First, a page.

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We’ve done many columns on handoffs in multiple venues and for various specialties. But we’ve never done one about radiologists. We.ve done multiple columns on radiologists and “closing the loop” to make sure significant imaging findings to not “fall through the cracks”. That process is, of course, a form of handoff. But radiologists also have several other types of handoffs.
A recent article by Burns et al. (Burns 2021) discussed those handoffs in both diagnostic and interventional radiology and offered recommended actions.
One form of handoff is from clinical staff to diagnostic radiology. This includes exam requests, special precautions (like allergies, isolation, etc.), initiation of consults, physical transfers, patient registration and identification, and technologist notes.
These clinician-to-radiology handoffs are critical, given the host of medical problems that may arise in the radiology suite. The vast majority of patient safety issues that arise in the radiology suite have little to do with the radiology procedure itself. Rather, seriously ill patients with complicated problems are sent to radiology and multiple problems can arise while the patient is in the radiology suite. See all our columns on such issues listed below. Intrahospital transport of patients is also a very vulnerable period, and the majority of such transports are to and from radiology. Our multiple columns on the “Ticket to Ride” checklist/handoff (also listed below) have stressed all the considerations when transporting such patients to and from radiology.
We cannot overemphasize the clinician’s role in providing the radiologist with adequate information as to why an imaging study is requested. In the “old days” (before CPOE) a clinician would often simply order an imaging study on the order sheet. Sometimes, then, clerical staff would simply fill out a requisition and under “reason for study” they might just write down the admitting diagnosis. Radiologists thus might get a requisition for a CT scan of the head for “pneumonia”! Fortunately, most CPOE systems and radiology information systems now require the clinician to provide more specific reasons for ordering imaging studies but even that often still just includes selecting a reason from a drop-down menu. The clinician really needs to let the radiologist what he/she is looking for or what he/she is looking to exclude. Often a verbal clinician-to-radiologist communication may be necessary and that further provides an opportunity for the radiologist to suggest the best imaging modality or protocol to use.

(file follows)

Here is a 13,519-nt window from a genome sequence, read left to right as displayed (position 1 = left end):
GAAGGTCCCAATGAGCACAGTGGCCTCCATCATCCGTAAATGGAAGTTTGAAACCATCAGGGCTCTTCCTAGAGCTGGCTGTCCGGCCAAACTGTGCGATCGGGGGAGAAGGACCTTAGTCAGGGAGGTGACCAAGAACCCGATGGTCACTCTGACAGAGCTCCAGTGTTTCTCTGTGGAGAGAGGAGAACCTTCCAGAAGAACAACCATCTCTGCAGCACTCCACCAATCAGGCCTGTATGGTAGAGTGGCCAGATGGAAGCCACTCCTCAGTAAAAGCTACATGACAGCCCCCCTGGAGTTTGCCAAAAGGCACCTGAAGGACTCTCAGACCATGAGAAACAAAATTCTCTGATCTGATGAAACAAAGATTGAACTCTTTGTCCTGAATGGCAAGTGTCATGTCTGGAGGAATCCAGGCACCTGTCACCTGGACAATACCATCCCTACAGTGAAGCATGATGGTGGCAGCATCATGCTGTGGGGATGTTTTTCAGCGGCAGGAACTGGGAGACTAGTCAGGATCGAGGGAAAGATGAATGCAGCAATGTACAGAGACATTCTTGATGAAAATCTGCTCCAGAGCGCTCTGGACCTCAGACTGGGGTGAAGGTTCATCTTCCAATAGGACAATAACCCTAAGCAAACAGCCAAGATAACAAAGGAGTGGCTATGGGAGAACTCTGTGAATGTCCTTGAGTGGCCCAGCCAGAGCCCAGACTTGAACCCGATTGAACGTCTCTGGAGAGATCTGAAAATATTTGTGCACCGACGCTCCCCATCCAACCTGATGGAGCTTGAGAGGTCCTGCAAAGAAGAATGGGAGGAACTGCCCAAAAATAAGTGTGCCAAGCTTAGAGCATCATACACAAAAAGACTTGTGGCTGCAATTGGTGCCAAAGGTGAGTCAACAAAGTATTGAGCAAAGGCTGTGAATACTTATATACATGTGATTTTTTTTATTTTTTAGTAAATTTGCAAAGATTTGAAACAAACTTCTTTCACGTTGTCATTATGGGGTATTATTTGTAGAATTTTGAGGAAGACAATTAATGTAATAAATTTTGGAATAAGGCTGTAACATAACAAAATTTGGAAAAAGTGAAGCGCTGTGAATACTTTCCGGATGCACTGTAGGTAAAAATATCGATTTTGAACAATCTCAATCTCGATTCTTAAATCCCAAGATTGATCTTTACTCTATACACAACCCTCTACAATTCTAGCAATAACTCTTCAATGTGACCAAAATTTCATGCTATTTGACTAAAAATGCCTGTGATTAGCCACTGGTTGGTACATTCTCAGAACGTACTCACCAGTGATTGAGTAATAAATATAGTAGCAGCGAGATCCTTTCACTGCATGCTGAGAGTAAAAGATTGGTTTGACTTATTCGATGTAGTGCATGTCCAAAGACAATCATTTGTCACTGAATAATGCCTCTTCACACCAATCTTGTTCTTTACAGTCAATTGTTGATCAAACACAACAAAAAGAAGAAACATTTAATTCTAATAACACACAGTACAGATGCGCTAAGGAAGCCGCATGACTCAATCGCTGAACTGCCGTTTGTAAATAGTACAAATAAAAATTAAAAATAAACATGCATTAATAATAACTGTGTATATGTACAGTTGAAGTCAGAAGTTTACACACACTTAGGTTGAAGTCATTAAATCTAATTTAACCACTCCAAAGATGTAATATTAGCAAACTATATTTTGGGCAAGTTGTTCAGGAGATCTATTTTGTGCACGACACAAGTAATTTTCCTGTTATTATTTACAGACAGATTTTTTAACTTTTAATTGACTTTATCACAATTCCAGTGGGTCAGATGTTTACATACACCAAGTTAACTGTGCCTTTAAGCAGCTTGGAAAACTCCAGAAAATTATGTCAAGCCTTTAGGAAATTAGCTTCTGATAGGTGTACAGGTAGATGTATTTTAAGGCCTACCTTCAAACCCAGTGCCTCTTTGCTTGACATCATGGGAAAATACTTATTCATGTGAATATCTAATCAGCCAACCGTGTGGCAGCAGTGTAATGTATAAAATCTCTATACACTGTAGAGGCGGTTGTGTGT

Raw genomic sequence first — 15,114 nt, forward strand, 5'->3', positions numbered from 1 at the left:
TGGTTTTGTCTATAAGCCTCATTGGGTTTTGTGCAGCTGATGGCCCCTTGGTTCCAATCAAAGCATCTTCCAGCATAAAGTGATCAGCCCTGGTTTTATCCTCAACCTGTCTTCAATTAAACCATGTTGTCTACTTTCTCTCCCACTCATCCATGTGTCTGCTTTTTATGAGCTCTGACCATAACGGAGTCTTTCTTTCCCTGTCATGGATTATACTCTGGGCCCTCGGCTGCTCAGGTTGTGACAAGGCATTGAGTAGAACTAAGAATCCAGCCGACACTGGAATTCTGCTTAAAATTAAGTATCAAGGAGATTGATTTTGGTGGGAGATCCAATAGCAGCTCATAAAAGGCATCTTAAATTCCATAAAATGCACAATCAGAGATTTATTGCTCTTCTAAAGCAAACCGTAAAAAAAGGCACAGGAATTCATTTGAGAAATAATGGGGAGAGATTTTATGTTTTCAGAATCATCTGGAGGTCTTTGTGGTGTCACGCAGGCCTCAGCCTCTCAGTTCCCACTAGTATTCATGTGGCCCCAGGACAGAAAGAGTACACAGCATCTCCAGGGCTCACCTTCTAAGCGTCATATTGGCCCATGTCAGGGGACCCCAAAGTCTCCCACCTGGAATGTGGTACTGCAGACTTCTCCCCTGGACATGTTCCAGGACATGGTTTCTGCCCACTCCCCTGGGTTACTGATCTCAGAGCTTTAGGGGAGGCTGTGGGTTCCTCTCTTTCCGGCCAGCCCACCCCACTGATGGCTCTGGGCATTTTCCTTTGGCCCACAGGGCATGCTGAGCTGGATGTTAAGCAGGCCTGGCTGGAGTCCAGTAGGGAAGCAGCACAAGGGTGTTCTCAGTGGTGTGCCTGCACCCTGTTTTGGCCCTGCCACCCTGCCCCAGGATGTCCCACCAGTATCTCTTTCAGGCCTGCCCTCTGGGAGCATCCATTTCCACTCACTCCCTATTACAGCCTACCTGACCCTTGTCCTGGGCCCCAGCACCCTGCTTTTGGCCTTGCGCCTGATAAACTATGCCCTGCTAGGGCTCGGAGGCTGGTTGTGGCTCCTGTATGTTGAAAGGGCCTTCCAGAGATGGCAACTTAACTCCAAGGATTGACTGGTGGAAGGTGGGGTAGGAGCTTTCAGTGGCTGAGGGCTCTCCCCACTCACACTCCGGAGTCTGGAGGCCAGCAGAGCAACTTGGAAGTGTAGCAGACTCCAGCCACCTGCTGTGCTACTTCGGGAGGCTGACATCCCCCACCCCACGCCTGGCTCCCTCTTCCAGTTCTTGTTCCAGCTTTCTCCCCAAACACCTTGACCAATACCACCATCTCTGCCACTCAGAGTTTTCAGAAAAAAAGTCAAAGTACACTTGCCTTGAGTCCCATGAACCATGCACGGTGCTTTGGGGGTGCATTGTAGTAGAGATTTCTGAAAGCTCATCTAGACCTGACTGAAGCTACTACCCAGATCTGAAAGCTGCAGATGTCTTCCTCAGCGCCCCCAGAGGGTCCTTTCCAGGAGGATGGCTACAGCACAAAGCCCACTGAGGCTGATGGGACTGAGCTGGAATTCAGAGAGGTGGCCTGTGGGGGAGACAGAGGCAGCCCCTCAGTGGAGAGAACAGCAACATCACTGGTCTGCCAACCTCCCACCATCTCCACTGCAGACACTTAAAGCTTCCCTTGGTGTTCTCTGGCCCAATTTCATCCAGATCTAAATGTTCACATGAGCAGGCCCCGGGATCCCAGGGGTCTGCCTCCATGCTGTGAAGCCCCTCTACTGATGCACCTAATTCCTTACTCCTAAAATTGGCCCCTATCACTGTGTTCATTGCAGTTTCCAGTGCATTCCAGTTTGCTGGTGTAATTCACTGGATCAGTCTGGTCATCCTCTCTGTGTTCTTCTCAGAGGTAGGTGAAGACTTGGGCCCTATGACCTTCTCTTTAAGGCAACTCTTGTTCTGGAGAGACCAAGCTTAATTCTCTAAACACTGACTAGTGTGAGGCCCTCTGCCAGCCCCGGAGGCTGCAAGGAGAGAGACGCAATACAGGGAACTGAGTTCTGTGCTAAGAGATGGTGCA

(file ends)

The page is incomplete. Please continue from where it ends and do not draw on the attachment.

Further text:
Another form of handoff is from radiology to clinical staff. This includes return on consults (communication of choice of appropriate imaging, protocols, follow-up recommendations, etc.). Also included would be preliminary and final reports and communication of significant or unexpected findings (see our columns on closing the loop listed below). It also includes physical transport of the patient from radiology back to the clinicians and nursing staff.
Many of the same items (in both directions) are part of handoffs for interventional radiology. But Burns and colleagues note that for these procedures pre-operative assessment, clinical notes, direct care team sign-outs, and intraprocedural discussions and decisions are also part of the clinician-to-radiologist handoff. In the reverse direction (radiologist-to-clinician) the handoff would also include pre-procedure orders, direct care team sign-outs, post-procedure notes and orders, including monitoring needs and plans for follow-up.